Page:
Replacement Cost In Insurance Policy

People in Grand Prairie, Arlington, Mansfield, Fort Worth, North Richland Hills, Saginaw, Keller, Roanoke, and other places in the Tarrant County area and Texas would want to know how their insurance policy pays for their property that is damaged in a loss that is covered by the policy.
A 1998, Austin Court of Appeals case helps us understand how some losses are calculated and paid. The case is styled, Great Texas County Mutual Insurance Co. v. Emmett C. Lewis. This is an appeal from the trial court finding in favor of Lewis.
The facts are undisputed. While covered by a policy issued by Great Texas, Lewis’s 1989 Dodge Caravan car sustained damage to the engine. The car had 110,000 miles on it. Great Texas inspected the car and calculated the cost of repairs to be $3,608.27. which included the cost of a re-manufactured engine, replacement parts, and labor. From the $3,608.27, Great Texas subtracted the policy deductible of $527 and $2,031.72 for betterment or depreciation, leaving a net sum of $1,049.55. Great Texas offered Lewis that sum to discharge the obligation under the policy.
Lewis sued alleging the policy did not allow deduction for betterment or depreciation and seeking to recover the $3,608.27 estimated cost, less the deductible of $527, together with the other sums not in dispute. The trial court agreed with Lewis and rendered judgment accordingly. Great Texas’s appeal was over the $2,031.72 claimed by Great Texas for betterment or depreciation.
The policy provided as follows under the heading “Limit of Liability.”
Our Limit of Liability for loss will be the lesser of the:
1. Actual cash value of the … damaged property;
2. Amount necessary to repair or replace the property with other of like kind and quality; or 3. Amount stated in the Declarations of this policy.
Number 3 above was not at issue in this case.
This court stated, “In arriving at the correct measure of damages in an action to recover under an automobile collision policy, it must be kept in mind that the action is not a suit for damages but one on the contract of insurance, and that therefore … the language of the contract sued upon must prevail ….”
The contract provision quoted gave Great Texas an election. They could pay Lewis (1) the actual cash value of the damaged property or (2) the amount necessary to repair or replace the property with another of like kind and quality. After inspecting the engine, they elected to pay the “amount necessary to repair or replace the property with other of like kind and quality.” Both sides agreed that the engine required repairs totaling $3,608.27 and that the car had been driven 110,000 miles when the engine — original to the car — was damaged.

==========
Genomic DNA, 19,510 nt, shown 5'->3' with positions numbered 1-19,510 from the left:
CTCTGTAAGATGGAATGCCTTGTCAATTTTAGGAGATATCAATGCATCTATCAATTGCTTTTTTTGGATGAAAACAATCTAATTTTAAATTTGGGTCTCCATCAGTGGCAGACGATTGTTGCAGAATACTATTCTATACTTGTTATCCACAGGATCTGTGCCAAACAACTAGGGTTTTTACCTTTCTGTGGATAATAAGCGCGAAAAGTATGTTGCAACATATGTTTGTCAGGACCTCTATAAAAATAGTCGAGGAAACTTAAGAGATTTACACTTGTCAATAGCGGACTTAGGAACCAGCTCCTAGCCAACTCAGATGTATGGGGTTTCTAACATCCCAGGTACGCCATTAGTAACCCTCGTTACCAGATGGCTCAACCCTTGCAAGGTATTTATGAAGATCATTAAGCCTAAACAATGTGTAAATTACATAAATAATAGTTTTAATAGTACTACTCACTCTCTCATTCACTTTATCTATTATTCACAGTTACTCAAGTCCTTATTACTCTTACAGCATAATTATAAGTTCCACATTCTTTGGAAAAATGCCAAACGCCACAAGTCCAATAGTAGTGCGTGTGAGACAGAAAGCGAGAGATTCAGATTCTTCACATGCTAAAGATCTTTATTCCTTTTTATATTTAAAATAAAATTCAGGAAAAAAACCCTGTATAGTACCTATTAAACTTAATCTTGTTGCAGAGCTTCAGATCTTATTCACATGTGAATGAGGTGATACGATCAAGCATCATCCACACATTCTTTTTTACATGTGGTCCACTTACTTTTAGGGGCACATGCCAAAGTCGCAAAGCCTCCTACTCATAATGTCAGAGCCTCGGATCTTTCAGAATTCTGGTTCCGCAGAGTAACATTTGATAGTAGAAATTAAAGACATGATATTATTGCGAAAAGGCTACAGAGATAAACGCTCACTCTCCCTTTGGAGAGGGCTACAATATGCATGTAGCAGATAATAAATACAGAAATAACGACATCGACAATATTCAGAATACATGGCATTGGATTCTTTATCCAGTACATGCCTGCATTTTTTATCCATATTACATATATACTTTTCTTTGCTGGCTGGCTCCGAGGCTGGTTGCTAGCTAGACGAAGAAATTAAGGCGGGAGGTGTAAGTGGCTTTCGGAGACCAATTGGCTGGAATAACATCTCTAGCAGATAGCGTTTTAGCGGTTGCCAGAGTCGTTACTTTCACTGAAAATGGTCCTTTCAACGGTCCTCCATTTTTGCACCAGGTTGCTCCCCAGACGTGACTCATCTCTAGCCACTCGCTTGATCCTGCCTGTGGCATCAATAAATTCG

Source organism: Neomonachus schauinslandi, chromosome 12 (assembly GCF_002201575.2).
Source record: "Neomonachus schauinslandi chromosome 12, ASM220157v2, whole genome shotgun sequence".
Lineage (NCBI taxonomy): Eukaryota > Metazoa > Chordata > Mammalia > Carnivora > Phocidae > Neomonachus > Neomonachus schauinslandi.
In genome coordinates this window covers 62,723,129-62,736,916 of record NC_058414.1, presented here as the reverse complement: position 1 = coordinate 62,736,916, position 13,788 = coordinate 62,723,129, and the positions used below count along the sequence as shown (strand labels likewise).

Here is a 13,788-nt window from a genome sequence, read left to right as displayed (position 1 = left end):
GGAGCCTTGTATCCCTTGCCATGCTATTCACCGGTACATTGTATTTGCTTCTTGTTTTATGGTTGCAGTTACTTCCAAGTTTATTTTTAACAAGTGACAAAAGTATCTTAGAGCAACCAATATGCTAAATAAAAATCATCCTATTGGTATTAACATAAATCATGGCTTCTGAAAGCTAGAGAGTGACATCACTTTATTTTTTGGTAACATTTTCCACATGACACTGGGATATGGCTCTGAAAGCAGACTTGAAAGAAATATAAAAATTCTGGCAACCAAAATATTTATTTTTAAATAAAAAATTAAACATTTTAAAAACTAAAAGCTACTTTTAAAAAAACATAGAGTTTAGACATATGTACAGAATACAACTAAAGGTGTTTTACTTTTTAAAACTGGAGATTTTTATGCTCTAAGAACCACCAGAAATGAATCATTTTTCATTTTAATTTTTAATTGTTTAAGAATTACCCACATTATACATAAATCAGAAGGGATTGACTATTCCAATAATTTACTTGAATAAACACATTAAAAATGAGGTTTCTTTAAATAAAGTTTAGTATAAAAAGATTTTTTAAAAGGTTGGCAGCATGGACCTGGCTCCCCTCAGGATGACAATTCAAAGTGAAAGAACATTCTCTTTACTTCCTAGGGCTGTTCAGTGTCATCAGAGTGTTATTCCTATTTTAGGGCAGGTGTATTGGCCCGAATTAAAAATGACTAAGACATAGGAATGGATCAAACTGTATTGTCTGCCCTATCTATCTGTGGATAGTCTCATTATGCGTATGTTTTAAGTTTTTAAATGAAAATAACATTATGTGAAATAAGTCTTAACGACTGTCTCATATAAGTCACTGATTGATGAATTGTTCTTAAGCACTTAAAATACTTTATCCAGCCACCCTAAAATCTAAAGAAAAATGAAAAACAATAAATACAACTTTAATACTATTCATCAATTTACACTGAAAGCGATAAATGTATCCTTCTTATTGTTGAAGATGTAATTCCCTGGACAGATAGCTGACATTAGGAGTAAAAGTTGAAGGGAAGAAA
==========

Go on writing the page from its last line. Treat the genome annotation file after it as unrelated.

The words betterment and appreciation were not in the policy. Great Texas argued that these words are implied because the replacement engine costing $3,608.27 is tantamount to a new engine — it would carry a warranty. Thus the engine would have an expected useful life much longer than Lewis’s used engine that has been driven 110,000 miles when it was damaged. Calculating that the 110,000 miles were equivalent to 3/4 of the useful life of the damaged engine, Great Texas argued that Lewis would receive an equivalent windfall unless Great Texas was allowed its claimed entitlement to a deduction for betterment or depreciation. As the court pointed out, for this interpretation to be sanctioned, there must be policy language to that effect. And as the court pointed out, there was no such language.
It is generally accepted that depreciation is a factor to be considered when an insurer elects to pay the “actual cash value” of damaged property, which Great Texas declined to do here. By electing to pay Lewis the “amount necessary to repair or replace” the engine with another “of like kind and quality,” Great Texas elected a measure of loss that does not allow for depreciation.
The words “repair” and “replace” mean restoration to a condition substantially the same as that existing before the damage was sustained. Because Lewis’s car was a functioning or operating car before the damage, Great Texas was required to pay an amount necessary for a repaired or replacement car of that character. The qualifying words “of like kind and quality” permit but do not require an engine of similar age, use, condition, or present cash value; they refer simply to repairing the damaged automobile so that it is suitable or fit for its intended purpose.
The law is clear, “when an insurer elects to repair, the insured is entitled to the amount required to repair the automobile.” The insurer’s obligation in such a case is not discharged until the insurer pays the cost of repair less any deductible specified in the policy. The only evidence in this case regarding the cost of repairing Lewis’s car was the agreed sum of $3,608.27; the specified deductible was $527.
In conclusion the court said, “If the company may discharge its obligation by paying Lewis $1,049.55, he will not have, under the evidence, a sum sufficient to restore his engine and automobile to a functioning or operating state. He will be deprived of the protection ostensibly purchased in his policy — protection against the risk of having to pay out of his own pocket to restore his motor car and its component parts to a functioning or operating state in the event they were damaged.”
These disputes about the amount to be paid on a claim are not uncommon. When they arise an experience Insurance Law Attorney should be spoken with. A reading of the policy language and applying the language to the facts of the case will help in giving an opinion as to what should be done next.